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Summas top tips for business owners

Updated: Feb 8

Summa’s business journey, including some top inside advice for new business owners.


Sawdust has recently opened a new customer service office, two years after it's original launch, and

we took some time to ask director and founder Summa, a few questions about the business looking back over the last two years.


Q and A blog taking a look at the entrepreneurial journey of Sawdust founder and director Summa.


Sawdust Group Ltd started back in February 2020 as a creative hobby of Summa, who began crafting quirky wooden shelves and gifts for family and friends. This hobby-turned-small-business grew to a full-scale furniture manufacturer in just two short years. 2022 see’s Sawdust now offering UK wide delivery and operating from a workshop and office space, a far cry from its humble roots in Summa’s kitchen.


To what does Summa think spurred the businesses success in such a short space of time, what has she learned along the way and what advice would she give to other small business owners starting out?


Q.


When you first started creating small gifts and furniture items, did you ever imagine making a business out of it, and if not, how did that begin?


Summa


Not at all. I was working fulltime and found something that helped me unwind after a long shift. Our home was soon full of the things I was making so I started gifting friends and family some of the items so I could carry on crafting them. I am the first to admit that I was just winging it to start with, but stuff was turning out better and better and I was learning as I went along.


Once I had gifted a few items the feedback was better than I expected, and on more than a few occasions people suggested that I could make bit of money selling them. I was skeptical at first but thought sod it, I could use a few extra quid, and it meant I could carry on with my hobby.


Q.


So, if Sawdust really just started as a side hustle for you, what made you decide to launch it as anything bigger?


Summa


I had no initial intention of it becoming anything more than a bit of extra money. But before my eyes, interest grew, in what seemed like, overnight. I had a small Facebook page, and the orders were coming in quicker and quicker. I began to struggle to keep up with work and this little venture and became quite stressed and overwhelmed. There was definitely an element of impostor syndrome creeping in where I didn’t really believe that I was capable of maintaining it as a business, or that the business would be sustainable. I carried on plodding away but the orders didn’t stop coming in and eventually something had to give. After some serious conversations with those close to me I handed in my notice Dec 2020 and could finally put everything into my little business.


Q.


That must have taken quite the leap of faith. What made you take that decision and put everything into Sawdust?


Summa


It was and it wasn’t, I didn’t want to look back in ten year’s, still doing a boring 9-5 job, and regret not seeing if I could make it work. I told myself that I would give it a go, and if it didn’t work, I would find a way out and I am so grateful that it never got to that. It hasn’t been easy and I have had so many setbacks alongside the normal highs and lows of a retail business I have had many other adversities to overcome as well as my own insecurities. I have come to learn that there are no failures, only lessons, and I have always found a solution to whatever the business has to throw at me. There are also some wonderful highlights over the last two years, and in business terms we are still so young- plenty more lessons and highlights to come. We really are still finding our feet in many respects, but the business model works and that’s the main thing.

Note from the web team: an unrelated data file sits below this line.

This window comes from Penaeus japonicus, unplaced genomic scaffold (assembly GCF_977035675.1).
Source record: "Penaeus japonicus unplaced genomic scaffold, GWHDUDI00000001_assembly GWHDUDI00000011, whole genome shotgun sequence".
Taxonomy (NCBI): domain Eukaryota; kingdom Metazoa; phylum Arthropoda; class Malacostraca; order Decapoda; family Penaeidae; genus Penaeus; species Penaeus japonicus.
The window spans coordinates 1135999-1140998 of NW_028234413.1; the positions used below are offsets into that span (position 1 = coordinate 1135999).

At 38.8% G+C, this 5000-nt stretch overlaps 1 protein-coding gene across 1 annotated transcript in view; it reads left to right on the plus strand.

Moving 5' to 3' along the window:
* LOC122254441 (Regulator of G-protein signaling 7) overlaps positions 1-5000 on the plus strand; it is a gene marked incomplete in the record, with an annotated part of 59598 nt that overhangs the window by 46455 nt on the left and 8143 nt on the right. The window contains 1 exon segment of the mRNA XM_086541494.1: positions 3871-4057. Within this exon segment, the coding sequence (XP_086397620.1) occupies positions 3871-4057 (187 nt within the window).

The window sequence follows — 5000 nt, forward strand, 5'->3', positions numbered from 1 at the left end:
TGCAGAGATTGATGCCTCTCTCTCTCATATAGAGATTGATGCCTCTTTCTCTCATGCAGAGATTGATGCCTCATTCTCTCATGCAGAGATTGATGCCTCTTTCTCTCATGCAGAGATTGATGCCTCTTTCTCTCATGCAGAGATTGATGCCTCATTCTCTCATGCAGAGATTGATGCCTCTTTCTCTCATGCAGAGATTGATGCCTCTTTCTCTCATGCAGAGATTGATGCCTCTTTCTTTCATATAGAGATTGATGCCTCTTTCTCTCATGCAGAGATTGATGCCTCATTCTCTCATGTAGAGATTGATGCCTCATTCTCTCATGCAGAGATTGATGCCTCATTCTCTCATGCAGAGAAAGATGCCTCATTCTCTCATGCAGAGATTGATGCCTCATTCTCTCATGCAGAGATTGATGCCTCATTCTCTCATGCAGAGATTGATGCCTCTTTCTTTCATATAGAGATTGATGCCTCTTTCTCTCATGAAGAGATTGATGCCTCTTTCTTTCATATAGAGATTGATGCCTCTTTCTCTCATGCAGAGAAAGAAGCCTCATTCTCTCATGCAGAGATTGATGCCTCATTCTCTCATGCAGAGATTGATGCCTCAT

Q.


What an incredible journey. So, what would be your advice to any new or would-be small business owners who are yet to embrace the bigger picture?


Summa


I think one of the main things is to enjoy it. If you don’t enjoy what you do you have nothing keeping you in the business when things get rough. It’s hard to drive a business to success if you don’t actually care about it. Also, don’t try to do everything yourself, ask for help before you hit burnout. And lastly, don’t become consumed by it, make sure you set time aside to take a break, whether that’s no work at weekends or every evening off. It won’t be easy to do that to start with as things begin to grow, but it is essential to help with your frame of mind and give you a fresh perspective.


By taking control of situations within the business and putting structure and systems in place I am now able to take a step back and take some regular much-needed family time. No one needs to be a slave to their business, not all the time at least!


Conclusion


As Sawdust approaches it’s two-year anniversary Summa and her staff have reflected back on the highs and lows of the business and are working hard on lot’s of new ideas for 2022. The success so far is nothing short of inspiring and goes to show that a mix of creativity and dedication can take a business to heights it never thought possible.






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